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  Political Geography & Demographics (Moderator: muon2)
  U.S. House Redistricting: New Jersey (search mode)
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Author Topic: U.S. House Redistricting: New Jersey  (Read 41618 times)
muon2
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« on: December 24, 2010, 12:45:34 am »

I'm curious as to the number of municipalities that had to be split in Verily's map. I note that the last two cycles had 20-30 splits in order to get exact population equality. I'd be surprised if the commission goes much further than that in splits this time.
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muon2
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« Reply #1 on: January 14, 2011, 08:26:03 pm »

It doesn't seem there are any rules or constraints as to how Congressional districts are drawn in NJ, so it seems that the default option is a map drawn by the nominee of one of the two parties, with the one chosen being made by the Chief Justice as to which of the two the Justice thinks is most qualified, and will represent the interests of the people.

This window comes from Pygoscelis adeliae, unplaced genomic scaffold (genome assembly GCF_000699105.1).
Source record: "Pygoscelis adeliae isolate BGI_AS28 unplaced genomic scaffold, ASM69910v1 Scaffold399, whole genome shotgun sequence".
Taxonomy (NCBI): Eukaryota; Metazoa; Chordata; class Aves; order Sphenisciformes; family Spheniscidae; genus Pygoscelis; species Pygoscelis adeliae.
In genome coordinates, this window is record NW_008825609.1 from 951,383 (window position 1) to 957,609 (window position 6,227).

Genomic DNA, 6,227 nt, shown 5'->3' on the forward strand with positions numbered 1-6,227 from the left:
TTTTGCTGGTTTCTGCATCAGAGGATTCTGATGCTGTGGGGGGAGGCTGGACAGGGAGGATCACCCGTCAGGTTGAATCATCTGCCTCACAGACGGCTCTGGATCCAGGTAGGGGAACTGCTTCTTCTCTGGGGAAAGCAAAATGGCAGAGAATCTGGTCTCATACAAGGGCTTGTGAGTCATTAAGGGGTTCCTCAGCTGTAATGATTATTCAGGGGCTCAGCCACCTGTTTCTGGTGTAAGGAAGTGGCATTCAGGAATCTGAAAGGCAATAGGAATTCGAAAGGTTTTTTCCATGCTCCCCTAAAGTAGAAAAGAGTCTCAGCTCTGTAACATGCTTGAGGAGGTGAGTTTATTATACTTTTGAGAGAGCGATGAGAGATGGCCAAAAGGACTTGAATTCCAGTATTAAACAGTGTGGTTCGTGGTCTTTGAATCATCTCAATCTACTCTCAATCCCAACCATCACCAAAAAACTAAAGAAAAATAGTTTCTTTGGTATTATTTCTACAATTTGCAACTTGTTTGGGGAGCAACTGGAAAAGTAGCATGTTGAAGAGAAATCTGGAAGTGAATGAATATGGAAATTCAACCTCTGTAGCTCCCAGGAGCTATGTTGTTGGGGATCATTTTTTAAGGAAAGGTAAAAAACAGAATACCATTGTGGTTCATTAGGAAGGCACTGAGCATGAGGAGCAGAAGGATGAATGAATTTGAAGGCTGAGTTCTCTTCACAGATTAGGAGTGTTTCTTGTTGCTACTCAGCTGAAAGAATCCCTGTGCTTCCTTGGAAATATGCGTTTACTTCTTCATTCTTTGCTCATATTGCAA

So I suspect the default option, unless both parties nominate hacks, or the judge selects the hack over the straight shooter, is a non partisan map. So to me the game is looking at what a non partisan map looks like, and whether there is any other map that both parties would favor over that one. So only if 1) a non partisan map does not really favor one party for whatever reason, and 2) the two parties would prefer over a non partisan map that does not help either party, a map that makes everyone safe and happy, except that two incumbents would be pitted against each other in a fair fight district, will it seem reasonable that any other than a non partisan map will be adopted.

Make sense?

It does, but I would add some priority for incumbent protection, except for the seat that pits two incumbents against each other. That seems consistent with NJ practice, and a non-partisan map maker would likely look at precedents from the previous couple of maps.
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muon2
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« Reply #2 on: January 26, 2011, 02:40:54 am »


With tools like Dave's App and others that will be coming online this spring with the 2010 numbers, I expect more groups to take an interest and draw their own maps.
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muon2